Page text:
TOKYO — A Japanese government-funded laboratory said Friday that it has found “inappropriate handling” of data in a widely heralded stem-cell research paper, but has yet to discover anything that amounts to misconduct.
In an interim report released Friday, the RIKEN research institute said an investigative committee did not find any misconduct in two of the six parts of the paper it is scrutinizing.
RIKEN President Ryoji Noyori, a Nobel laureate in chemistry, said the institute is looking into “significant discrepancies” in the preparation of articles about the research published in January in the journal Nature.
“It may become necessary to demand the withdrawal of the articles,” he told a packed news conference in Tokyo.
- Seattle’s vanishing black community
- Bellevue School District seeks to fire football coach Goncharoff over scandal
- Designed in Seattle, this $1 cup could save millions of babies
- Infections are the culprit in Alzheimer’s disease, Harvard study suggests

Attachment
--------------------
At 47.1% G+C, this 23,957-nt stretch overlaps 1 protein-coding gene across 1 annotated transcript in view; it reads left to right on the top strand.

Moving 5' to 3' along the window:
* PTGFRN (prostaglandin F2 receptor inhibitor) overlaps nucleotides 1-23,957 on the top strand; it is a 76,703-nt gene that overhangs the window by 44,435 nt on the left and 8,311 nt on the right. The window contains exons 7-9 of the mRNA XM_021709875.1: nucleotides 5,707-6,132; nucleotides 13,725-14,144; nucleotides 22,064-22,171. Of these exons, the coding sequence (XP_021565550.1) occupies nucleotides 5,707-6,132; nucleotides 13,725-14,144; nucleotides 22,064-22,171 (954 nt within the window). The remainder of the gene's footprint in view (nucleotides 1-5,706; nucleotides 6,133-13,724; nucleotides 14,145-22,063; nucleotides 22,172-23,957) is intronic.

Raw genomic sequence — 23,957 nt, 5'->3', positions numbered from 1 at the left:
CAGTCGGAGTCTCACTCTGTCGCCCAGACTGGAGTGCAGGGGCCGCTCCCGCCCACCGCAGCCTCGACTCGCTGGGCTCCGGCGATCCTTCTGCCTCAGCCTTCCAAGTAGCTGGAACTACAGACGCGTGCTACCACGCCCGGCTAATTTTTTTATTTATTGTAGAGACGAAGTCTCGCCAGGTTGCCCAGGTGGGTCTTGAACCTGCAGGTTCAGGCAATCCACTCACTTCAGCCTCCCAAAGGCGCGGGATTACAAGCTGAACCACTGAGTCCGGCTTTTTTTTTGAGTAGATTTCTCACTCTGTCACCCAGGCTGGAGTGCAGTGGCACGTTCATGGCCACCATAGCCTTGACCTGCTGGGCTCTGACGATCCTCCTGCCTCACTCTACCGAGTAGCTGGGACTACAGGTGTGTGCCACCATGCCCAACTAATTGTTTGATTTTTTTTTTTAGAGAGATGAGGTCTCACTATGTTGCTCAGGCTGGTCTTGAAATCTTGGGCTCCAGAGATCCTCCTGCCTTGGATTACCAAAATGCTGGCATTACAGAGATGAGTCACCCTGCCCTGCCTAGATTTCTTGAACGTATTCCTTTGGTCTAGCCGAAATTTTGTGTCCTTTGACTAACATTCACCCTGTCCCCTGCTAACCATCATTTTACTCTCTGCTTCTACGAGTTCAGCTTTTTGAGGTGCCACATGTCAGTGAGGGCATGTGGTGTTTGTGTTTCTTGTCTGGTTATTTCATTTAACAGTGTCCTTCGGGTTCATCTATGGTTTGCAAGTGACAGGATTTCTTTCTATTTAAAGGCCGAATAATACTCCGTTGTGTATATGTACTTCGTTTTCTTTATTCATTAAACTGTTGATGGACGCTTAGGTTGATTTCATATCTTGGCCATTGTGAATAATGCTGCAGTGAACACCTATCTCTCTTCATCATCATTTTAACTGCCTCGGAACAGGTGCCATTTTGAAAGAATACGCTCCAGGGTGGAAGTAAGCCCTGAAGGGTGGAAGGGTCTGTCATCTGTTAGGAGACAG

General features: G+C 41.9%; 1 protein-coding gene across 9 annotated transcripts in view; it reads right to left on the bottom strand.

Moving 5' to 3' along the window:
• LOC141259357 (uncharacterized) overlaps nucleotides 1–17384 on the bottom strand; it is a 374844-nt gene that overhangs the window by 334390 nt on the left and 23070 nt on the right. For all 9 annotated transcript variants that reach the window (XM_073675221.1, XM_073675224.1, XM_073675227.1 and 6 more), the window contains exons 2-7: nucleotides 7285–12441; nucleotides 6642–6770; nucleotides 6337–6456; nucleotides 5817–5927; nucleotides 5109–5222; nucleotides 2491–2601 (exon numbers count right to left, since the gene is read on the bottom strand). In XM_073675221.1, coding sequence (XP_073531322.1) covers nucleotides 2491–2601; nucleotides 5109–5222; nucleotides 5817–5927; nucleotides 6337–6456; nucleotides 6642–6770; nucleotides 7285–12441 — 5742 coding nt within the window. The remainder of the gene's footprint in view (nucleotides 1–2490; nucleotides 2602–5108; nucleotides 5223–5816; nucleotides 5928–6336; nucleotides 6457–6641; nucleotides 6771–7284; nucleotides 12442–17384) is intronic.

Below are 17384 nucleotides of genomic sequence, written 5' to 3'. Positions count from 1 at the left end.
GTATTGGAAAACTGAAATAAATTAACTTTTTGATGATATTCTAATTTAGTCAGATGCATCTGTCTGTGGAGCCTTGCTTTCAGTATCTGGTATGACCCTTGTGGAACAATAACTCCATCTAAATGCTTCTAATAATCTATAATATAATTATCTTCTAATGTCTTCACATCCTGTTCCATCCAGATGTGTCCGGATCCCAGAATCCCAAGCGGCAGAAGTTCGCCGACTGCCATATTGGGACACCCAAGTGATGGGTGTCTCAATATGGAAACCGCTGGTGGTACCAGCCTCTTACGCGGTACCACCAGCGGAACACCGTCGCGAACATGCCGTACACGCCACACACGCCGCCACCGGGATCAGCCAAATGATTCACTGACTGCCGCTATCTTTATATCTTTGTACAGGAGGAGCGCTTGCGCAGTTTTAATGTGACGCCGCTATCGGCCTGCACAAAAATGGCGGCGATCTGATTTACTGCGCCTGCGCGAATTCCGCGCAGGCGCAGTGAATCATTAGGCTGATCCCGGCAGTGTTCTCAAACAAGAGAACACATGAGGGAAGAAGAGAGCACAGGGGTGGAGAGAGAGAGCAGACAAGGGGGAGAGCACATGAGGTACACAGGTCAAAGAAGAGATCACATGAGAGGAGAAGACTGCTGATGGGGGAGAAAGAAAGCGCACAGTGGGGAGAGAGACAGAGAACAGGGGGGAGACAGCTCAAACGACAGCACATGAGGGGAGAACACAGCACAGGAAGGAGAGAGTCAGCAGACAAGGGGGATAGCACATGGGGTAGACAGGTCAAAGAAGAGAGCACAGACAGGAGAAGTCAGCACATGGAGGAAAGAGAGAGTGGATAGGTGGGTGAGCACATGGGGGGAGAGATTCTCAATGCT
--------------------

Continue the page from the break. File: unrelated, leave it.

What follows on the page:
- 1,000 fraternity, sorority members trash Lake Shasta campsite
Most Read Stories
RIKEN and Nature are investigating accusations of duplicated images of DNA fragments and partial plagiarism.
Three authors of the paper have agreed to a retraction, said Masatoshi Takeichi, head of RIKEN’s Center for Developmental Biology, but the decision hinges on a consensus of all the authors and the journal itself. Researchers in Boston and Japan conducted the experiments.
The results were seen as a possible groundbreaking method for growing tissue to treat illnesses such as diabetes and Parkinson’s disease using a simple lab procedure.
The institute emphasized that the aim of the investigation is solely to determine whether there was any misconduct, and not the veracity of the research itself. Takeichi said verification of the results depends on their reproduction by independent researchers.
The articles described a surprisingly simple method of transforming mature cells into pluripotent stem cells capable of regenerating any type of tissue in the body. The key was to stress them by soaking them in an acid bath for 30 minutes, prompting genetic changes that made the cells more flexible. The researchers dubbed their technique “stimulus triggered acquisition of pluripotency,” or STAP.
Using the technique, the researchers claimed to have fundamentally transformed mouse cells by exposing them to acid.
Concerns about the Nature articles were raised soon after their publication on the blog PubPeer, while the Knoepfler Lab Stem Cell Blog invited researchers to report on their efforts to reproduce the study’s results.
Material from the Los Angeles Times is included in this report.